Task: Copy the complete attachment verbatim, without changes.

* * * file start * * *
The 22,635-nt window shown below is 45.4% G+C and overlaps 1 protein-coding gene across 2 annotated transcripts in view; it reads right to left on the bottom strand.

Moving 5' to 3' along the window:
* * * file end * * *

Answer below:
The 22,635-nt window shown below is 45.4% G+C and overlaps 1 protein-coding gene across 2 annotated transcripts in view; it reads right to left on the bottom strand.

Moving 5' to 3' along the window: